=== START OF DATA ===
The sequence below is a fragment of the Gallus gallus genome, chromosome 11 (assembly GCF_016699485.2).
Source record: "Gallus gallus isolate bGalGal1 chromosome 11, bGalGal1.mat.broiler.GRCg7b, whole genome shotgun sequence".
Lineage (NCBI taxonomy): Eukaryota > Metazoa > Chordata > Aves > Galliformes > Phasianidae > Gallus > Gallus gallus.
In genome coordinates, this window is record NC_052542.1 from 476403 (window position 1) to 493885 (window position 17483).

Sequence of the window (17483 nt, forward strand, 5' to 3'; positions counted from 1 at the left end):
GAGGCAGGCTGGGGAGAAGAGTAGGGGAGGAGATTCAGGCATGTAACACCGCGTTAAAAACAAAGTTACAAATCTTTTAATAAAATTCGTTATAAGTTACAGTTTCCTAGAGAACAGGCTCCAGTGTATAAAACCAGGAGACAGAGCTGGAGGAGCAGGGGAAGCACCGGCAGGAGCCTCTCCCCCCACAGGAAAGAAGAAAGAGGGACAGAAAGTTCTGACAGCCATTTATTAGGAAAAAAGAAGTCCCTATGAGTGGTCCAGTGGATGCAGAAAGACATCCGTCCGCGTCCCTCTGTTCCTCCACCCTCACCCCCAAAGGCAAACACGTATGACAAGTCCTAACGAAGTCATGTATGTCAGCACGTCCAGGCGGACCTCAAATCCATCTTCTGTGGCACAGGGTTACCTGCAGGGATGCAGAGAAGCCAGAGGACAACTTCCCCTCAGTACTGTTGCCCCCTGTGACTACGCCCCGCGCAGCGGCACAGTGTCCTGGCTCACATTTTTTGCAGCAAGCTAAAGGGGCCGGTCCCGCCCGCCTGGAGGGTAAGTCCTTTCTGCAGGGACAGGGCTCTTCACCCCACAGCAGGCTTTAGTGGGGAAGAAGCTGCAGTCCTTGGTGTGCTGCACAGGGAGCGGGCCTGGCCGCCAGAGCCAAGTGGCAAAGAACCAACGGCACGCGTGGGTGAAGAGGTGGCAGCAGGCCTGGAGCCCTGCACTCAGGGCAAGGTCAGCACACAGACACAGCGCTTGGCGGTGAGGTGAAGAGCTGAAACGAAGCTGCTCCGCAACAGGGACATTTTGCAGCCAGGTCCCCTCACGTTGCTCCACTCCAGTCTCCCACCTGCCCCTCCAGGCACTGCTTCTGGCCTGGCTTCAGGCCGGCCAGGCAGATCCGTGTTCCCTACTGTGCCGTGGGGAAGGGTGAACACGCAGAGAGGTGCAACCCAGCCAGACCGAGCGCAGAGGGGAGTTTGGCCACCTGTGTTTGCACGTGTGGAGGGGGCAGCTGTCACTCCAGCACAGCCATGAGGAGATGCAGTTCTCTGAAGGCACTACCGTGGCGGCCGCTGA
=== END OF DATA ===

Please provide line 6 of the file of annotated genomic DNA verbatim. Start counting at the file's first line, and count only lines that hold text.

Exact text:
GAGGCAGGCTGGGGAGAAGAGTAGGGGAGGAGATTCAGGCATGTAACACCGCGTTAAAAACAAAGTTACAAATCTTTTAATAAAATTCGTTATAAGTTACAGTTTCCTAGAGAACAGGCTCCAGTGTATAAAACCAGGAGACAGAGCTGGAGGAGCAGGGGAAGCACCGGCAGGAGCCTCTCCCCCCACAGGAAAGAAGAAAGAGGGACAGAAAGTTCTGACAGCCATTTATTAGGAAAAAAGAAGTCCCTATGAGTGGTCCAGTGGATGCAGAAAGACATCCGTCCGCGTCCCTCTGTTCCTCCACCCTCACCCCCAAAGGCAAACACGTATGACAAGTCCTAACGAAGTCATGTATGTCAGCACGTCCAGGCGGACCTCAAATCCATCTTCTGTGGCACAGGGTTACCTGCAGGGATGCAGAGAAGCCAGAGGACAACTTCCCCTCAGTACTGTTGCCCCCTGTGACTACGCCCCGCGCAGCGGCACAGTGTCCTGGCTCACATTTTTTGCAGCAAGCTAAAGGGGCCGGTCCCGCCCGCCTGGAGGGTAAGTCCTTTCTGCAGGGACAGGGCTCTTCACCCCACAGCAGGCTTTAGTGGGGAAGAAGCTGCAGTCCTTGGTGTGCTGCACAGGGAGCGGGCCTGGCCGCCAGAGCCAAGTGGCAAAGAACCAACGGCACGCGTGGGTGAAGAGGTGGCAGCAGGCCTGGAGCCCTGCACTCAGGGCAAGGTCAGCACACAGACACAGCGCTTGGCGGTGAGGTGAAGAGCTGAAACGAAGCTGCTCCGCAACAGGGACATTTTGCAGCCAGGTCCCCTCACGTTGCTCCACTCCAGTCTCCCACCTGCCCCTCCAGGCACTGCTTCTGGCCTGGCTTCAGGCCGGCCAGGCAGATCCGTGTTCCCTACTGTGCCGTGGGGAAGGGTGAACACGCAGAGAGGTGCAACCCAGCCAGACCGAGCGCAGAGGGGAGTTTGGCCACCTGTGTTTGCACGTGTGGAGGGGGCAGCTGTCACTCCAGCACAGCCATGAGGAGATGCAGTTCTCTGAAGGCACTACCGTGGCGGCCGCTGA